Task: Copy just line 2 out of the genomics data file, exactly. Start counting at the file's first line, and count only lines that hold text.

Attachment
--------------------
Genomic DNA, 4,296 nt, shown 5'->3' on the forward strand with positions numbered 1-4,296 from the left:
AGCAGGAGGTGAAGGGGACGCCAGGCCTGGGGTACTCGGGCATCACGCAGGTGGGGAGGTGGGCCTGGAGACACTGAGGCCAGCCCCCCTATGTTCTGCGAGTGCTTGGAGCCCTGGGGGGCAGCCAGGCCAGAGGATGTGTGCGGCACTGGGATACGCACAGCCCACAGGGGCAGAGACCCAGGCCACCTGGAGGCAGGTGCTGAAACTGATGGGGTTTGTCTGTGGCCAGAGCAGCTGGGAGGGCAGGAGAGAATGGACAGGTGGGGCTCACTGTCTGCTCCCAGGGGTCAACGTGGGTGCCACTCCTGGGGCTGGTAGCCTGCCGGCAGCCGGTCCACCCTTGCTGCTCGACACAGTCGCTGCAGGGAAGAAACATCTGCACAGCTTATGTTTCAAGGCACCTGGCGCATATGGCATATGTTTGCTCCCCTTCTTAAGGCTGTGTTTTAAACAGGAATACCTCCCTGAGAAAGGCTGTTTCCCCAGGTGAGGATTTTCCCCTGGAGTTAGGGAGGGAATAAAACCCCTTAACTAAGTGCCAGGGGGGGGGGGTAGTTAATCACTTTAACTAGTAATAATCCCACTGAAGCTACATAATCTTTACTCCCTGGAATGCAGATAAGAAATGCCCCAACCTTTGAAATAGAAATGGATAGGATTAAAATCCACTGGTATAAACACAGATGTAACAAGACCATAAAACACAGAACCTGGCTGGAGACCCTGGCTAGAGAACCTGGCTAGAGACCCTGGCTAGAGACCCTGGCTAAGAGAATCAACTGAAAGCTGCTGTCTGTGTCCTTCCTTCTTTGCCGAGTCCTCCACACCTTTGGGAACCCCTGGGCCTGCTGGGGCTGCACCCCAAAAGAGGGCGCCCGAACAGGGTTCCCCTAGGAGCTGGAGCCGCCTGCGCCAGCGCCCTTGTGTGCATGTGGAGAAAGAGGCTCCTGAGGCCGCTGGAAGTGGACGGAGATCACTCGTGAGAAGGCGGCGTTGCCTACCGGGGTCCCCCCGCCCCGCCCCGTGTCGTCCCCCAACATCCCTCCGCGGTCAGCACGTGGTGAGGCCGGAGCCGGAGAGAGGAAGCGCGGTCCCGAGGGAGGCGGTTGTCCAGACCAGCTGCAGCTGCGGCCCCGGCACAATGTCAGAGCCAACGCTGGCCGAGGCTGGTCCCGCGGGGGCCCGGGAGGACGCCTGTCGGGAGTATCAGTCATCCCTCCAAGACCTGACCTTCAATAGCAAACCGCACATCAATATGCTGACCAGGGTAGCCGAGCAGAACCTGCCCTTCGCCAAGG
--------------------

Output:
AGCAGGAGGTGAAGGGGACGCCAGGCCTGGGGTACTCGGGCATCACGCAGGTGGGGAGGTGGGCCTGGAGACACTGAGGCCAGCCCCCCTATGTTCTGCGAGTGCTTGGAGCCCTGGGGGGCAGCCAGGCCAGAGGATGTGTGCGGCACTGGGATACGCACAGCCCACAGGGGCAGAGACCCAGGCCACCTGGAGGCAGGTGCTGAAACTGATGGGGTTTGTCTGTGGCCAGAGCAGCTGGGAGGGCAGGAGAGAATGGACAGGTGGGGCTCACTGTCTGCTCCCAGGGGTCAACGTGGGTGCCACTCCTGGGGCTGGTAGCCTGCCGGCAGCCGGTCCACCCTTGCTGCTCGACACAGTCGCTGCAGGGAAGAAACATCTGCACAGCTTATGTTTCAAGGCACCTGGCGCATATGGCATATGTTTGCTCCCCTTCTTAAGGCTGTGTTTTAAACAGGAATACCTCCCTGAGAAAGGCTGTTTCCCCAGGTGAGGATTTTCCCCTGGAGTTAGGGAGGGAATAAAACCCCTTAACTAAGTGCCAGGGGGGGGGGGTAGTTAATCACTTTAACTAGTAATAATCCCACTGAAGCTACATAATCTTTACTCCCTGGAATGCAGATAAGAAATGCCCCAACCTTTGAAATAGAAATGGATAGGATTAAAATCCACTGGTATAAACACAGATGTAACAAGACCATAAAACACAGAACCTGGCTGGAGACCCTGGCTAGAGAACCTGGCTAGAGACCCTGGCTAGAGACCCTGGCTAAGAGAATCAACTGAAAGCTGCTGTCTGTGTCCTTCCTTCTTTGCCGAGTCCTCCACACCTTTGGGAACCCCTGGGCCTGCTGGGGCTGCACCCCAAAAGAGGGCGCCCGAACAGGGTTCCCCTAGGAGCTGGAGCCGCCTGCGCCAGCGCCCTTGTGTGCATGTGGAGAAAGAGGCTCCTGAGGCCGCTGGAAGTGGACGGAGATCACTCGTGAGAAGGCGGCGTTGCCTACCGGGGTCCCCCCGCCCCGCCCCGTGTCGTCCCCCAACATCCCTCCGCGGTCAGCACGTGGTGAGGCCGGAGCCGGAGAGAGGAAGCGCGGTCCCGAGGGAGGCGGTTGTCCAGACCAGCTGCAGCTGCGGCCCCGGCACAATGTCAGAGCCAACGCTGGCCGAGGCTGGTCCCGCGGGGGCCCGGGAGGACGCCTGTCGGGAGTATCAGTCATCCCTCCAAGACCTGACCTTCAATAGCAAACCGCACATCAATATGCTGACCAGGGTAGCCGAGCAGAACCTGCCCTTCGCCAAGG